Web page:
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Parisi v. Friedman

New Jersey Supreme Court


Decided: April 25, 1946.

LOUIS PARISI, PLAINTIFF-RESPONDENT,
v.
MAX FRIEDMAN, DEFENDANT-APPELLANT

On appeal from the Supreme Court.

For the defendant-appellant, John C. Grimshaw (Fred Laifer, of counsel).

For the plaintiff-respondent, Luethy & Flemming (Bernhard G. Luethy, of counsel).

Mcgeehan

[134 NJL Page 274]

The opinion of the court was delivered by

McGEEHAN, J. Defendant appeals from a judgment of $575 in favor of the plaintiff, entered in the Supreme Court upon a verdict of a jury at the Camden circuit. Plaintiff sued to recover for damage to his automobile truck sustained in a collision with the automobile truck of defendant.

From the testimony of the plaintiff and the plaintiff's driver, it appeared that the plaintiff's truck was a 1939 International stake-body truck, that the stake body was "nothing but a piece of junk" after the collision, and that other parts of the truck were damaged. Proof by a garage mechanic of mechanical repairs amounting to $67.55 was admitted in evidence without objection. Then, one William Tiedeken, a witness for plaintiff, testified that he was in the truck and trailer body business; that he was familiar with the various types of stake bodies for International trucks; that plaintiff asked what it would cost to build such a body, and that he gave an estimate for a new body to plaintiff. Plaintiff's attorney then offered the estimate of Tiedeken in evidence. A timely objection was made by defendant's attorney, pointing out that no connection as to type, material or size had been shown between the injured stake body and the body estimated upon. Over objection, the trial judge admitted the estimate in evidence and permitted Tiedeken to testify "My estimate calls for $575;" exception was duly taken. On cross-examination, Tiedeken testified that plaintiff did not tell him for what kind of truck the body would be required; that he never saw the injured stake body; and that he didn't know whether the body estimated upon was of the same size or of the same material or of the same type as the injured stake body.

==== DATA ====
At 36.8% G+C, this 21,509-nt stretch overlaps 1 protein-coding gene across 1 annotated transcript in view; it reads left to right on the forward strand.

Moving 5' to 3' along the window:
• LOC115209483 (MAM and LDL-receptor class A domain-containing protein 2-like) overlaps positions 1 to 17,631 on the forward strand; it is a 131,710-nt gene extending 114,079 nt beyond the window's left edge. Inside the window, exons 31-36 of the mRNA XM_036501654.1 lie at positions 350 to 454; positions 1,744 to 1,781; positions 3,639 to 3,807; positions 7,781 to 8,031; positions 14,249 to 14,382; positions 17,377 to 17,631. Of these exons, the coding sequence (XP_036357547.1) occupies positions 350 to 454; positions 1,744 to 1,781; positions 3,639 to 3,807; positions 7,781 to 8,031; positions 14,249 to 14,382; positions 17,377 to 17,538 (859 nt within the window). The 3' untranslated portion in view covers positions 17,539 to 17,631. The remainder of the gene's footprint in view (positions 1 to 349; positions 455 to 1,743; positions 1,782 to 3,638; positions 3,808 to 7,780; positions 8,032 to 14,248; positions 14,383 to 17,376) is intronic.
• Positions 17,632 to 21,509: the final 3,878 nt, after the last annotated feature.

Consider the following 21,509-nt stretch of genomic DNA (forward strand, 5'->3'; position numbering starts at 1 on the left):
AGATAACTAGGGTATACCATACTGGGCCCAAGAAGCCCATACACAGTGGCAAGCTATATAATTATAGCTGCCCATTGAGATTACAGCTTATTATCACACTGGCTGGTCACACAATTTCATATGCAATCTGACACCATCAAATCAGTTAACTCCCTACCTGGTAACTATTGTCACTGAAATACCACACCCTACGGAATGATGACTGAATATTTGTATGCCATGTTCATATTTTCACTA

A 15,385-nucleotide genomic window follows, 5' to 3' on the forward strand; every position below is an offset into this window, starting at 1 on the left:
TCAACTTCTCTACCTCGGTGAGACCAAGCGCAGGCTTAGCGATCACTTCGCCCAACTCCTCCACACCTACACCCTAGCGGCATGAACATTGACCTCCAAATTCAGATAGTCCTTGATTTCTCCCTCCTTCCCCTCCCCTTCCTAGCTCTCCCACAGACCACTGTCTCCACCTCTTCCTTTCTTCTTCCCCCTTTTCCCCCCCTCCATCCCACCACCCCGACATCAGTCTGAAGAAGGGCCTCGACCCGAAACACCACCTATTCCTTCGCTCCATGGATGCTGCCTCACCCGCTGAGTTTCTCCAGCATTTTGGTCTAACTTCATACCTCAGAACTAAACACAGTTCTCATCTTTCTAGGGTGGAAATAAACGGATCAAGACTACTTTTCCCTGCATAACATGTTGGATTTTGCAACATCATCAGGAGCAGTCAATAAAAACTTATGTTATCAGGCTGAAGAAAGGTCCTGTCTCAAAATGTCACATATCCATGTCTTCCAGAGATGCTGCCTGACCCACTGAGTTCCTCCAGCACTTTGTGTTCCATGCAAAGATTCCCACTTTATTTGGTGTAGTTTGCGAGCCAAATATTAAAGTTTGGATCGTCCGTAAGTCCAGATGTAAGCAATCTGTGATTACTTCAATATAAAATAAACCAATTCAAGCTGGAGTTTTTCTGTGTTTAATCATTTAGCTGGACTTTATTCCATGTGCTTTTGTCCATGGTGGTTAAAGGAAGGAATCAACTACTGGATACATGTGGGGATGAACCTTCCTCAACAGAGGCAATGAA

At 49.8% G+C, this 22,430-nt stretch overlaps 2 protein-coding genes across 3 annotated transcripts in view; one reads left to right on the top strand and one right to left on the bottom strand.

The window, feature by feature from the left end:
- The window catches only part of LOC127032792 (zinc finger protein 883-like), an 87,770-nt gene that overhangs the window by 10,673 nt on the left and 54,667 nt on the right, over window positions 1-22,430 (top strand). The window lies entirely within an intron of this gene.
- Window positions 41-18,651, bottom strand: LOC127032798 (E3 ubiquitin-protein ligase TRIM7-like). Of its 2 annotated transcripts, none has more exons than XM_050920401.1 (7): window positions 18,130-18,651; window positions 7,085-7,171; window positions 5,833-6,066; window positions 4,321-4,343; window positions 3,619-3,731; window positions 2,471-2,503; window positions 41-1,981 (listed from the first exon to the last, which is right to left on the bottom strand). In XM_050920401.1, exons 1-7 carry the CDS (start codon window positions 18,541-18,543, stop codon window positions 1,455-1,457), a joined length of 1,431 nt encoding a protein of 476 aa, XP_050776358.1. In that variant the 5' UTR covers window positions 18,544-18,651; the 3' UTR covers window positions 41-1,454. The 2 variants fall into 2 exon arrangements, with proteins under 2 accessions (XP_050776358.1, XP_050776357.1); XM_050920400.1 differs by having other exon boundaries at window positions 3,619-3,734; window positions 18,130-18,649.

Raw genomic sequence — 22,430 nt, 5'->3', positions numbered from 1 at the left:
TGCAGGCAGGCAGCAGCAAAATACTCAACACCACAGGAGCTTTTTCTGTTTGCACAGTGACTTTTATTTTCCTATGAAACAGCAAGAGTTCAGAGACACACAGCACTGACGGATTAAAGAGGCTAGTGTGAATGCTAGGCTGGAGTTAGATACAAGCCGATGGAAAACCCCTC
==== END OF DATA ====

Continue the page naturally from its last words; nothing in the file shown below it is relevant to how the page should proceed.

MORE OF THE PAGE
The damages sustained by an automobile in a collision may be established by showing the reasonable cost of the repairs necessary to restore it to its former condition, although the general rule is that the measure of damages to personal property is the difference between its market value immediately before and immediately after the injury. This rule is subject to the limitation: first, that the cost of repairs must not exceed the diminution in market value due to the injury;

[134 NJL Page 275]

secondly, that the cost of repairs must not exceed the market value of the automobile immediately before the injury. Hintz v. Roberts, 98 N.J.L. 768; Gass v. Agate Ice Cream, Inc., 264 N.Y. 141; 190 N.E. Rep. 323.

Since there was no testimony adduced showing that the body estimated upon by Tiedeken was necessary to restore the automobile truck to its former condition, the trial judge erred in admitting such estimate in evidence.

The judgment is reversed and a venire de novo awarded.

For affirmance -- RAFFERTY, DILL, JJ. 2.

For reversal -- THE CHANCELLOR, CHIEF JUSTICE, PARKER, BODINE, DONGES, HEHER, PERSKIE, COLIE, OLIPHANT, WELLS, FREUND, McGEEHAN, JJ. 12.

19460425


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